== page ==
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"Augenweide" isn't one of the most well-known German compound words, but it's certainly one of the most poetic. The noun is a combination of "Augen" (eyes) and "Weide" (pasture, or field), and while the translation "eye candy" or "a feast for the eyes" will satisfy most any English teacher, they're not complete equivalents.

All three terms have in common that they try to describe the beauty of a person or a thing by making a somewhat synesthetic comparison to the joy of eating. Yet the differences lie in the object that is eaten: "Eye candy" is a sugar rush that, while delivering great pleasure for a moment, won't make you less hungry. And even if it does, it will probably make you sick - that doesn't seem like a nice compliment at second glance. "A feast for the eyes" on the other hand will not just be a delight, it will certainly also satisfy your (aesthetic) hunger for some time.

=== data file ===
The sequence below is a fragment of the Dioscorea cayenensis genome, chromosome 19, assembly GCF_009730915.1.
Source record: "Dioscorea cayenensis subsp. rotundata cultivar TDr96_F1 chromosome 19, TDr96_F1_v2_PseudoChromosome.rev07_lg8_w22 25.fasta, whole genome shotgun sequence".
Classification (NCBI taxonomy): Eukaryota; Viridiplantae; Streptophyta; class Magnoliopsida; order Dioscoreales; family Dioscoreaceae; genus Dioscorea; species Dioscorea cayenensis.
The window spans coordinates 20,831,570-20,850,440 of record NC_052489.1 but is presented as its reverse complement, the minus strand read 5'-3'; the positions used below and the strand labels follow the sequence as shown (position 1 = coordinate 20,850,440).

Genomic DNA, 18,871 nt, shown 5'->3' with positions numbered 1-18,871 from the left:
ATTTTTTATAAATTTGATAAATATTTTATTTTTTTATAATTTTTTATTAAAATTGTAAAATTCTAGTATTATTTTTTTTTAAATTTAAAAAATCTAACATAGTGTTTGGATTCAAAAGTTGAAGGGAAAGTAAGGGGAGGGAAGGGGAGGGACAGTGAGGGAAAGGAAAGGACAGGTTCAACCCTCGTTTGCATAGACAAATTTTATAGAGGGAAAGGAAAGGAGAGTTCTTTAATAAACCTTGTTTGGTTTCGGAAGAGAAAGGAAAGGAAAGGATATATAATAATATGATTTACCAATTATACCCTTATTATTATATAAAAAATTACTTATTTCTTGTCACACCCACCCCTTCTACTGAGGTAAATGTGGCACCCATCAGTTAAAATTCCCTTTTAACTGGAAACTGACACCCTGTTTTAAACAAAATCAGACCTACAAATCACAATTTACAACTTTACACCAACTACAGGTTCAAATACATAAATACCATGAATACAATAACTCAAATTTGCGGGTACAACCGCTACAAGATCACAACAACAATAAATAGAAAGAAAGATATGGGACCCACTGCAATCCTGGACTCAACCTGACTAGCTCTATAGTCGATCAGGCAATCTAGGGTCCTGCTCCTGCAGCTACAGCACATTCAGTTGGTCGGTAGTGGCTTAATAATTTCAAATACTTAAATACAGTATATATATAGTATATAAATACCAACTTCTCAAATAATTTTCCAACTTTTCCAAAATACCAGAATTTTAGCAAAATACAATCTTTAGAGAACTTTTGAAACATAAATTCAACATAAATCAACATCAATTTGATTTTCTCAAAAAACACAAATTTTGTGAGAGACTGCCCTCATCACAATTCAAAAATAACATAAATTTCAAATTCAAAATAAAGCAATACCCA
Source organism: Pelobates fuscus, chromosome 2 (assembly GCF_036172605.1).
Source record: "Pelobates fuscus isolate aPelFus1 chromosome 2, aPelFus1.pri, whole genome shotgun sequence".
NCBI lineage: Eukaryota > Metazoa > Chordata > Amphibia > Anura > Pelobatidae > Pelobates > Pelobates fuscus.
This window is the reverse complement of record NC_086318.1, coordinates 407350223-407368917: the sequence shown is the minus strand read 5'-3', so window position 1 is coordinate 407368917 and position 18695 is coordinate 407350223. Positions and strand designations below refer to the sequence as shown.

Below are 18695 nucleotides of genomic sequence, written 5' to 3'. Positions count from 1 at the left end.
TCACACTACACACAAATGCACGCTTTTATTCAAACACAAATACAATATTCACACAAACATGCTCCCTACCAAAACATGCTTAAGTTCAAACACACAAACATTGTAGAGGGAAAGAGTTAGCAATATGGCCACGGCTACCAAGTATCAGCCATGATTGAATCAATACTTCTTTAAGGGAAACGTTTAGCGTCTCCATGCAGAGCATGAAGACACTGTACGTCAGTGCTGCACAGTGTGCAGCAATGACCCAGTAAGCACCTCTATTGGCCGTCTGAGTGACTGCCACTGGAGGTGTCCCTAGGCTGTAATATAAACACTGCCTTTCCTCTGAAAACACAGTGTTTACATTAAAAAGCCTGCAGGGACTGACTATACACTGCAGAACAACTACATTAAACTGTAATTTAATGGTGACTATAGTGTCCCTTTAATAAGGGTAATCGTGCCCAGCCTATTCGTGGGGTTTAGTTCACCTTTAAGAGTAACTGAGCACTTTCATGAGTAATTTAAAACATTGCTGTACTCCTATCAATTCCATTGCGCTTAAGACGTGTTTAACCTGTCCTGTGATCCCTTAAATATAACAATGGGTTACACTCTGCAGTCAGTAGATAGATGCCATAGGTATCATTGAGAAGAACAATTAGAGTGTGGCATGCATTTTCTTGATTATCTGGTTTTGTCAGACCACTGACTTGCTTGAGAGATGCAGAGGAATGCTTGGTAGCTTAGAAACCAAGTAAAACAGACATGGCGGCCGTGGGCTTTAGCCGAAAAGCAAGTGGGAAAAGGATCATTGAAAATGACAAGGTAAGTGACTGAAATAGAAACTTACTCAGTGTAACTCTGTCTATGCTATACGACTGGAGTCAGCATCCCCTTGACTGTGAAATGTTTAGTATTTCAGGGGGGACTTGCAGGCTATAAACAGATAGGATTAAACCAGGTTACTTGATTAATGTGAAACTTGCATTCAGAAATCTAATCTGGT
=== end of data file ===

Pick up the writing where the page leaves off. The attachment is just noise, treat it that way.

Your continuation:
An Augenweide, a "pasture for the eyes", obviously lacks the association with something that tastes good. But is that necessary? The idea of satisfying a hunger for aesthetic pleasure is implicit in the analogy of "eating with your eyes" alone. It is a strong image, and adding a quantification for the taste seems superfluous. When you explicitly clarify that it (also) tastes good, the analogy gets somewhat bloated. "Augenweide" modestly lacks this quantification. However, compared to the English words, "Augenweide" has a different quality: It is lasting. It won't just satisfy the hunger for beauty once - you can return to it anytime, and what's eaten off one day will grow back overnight.

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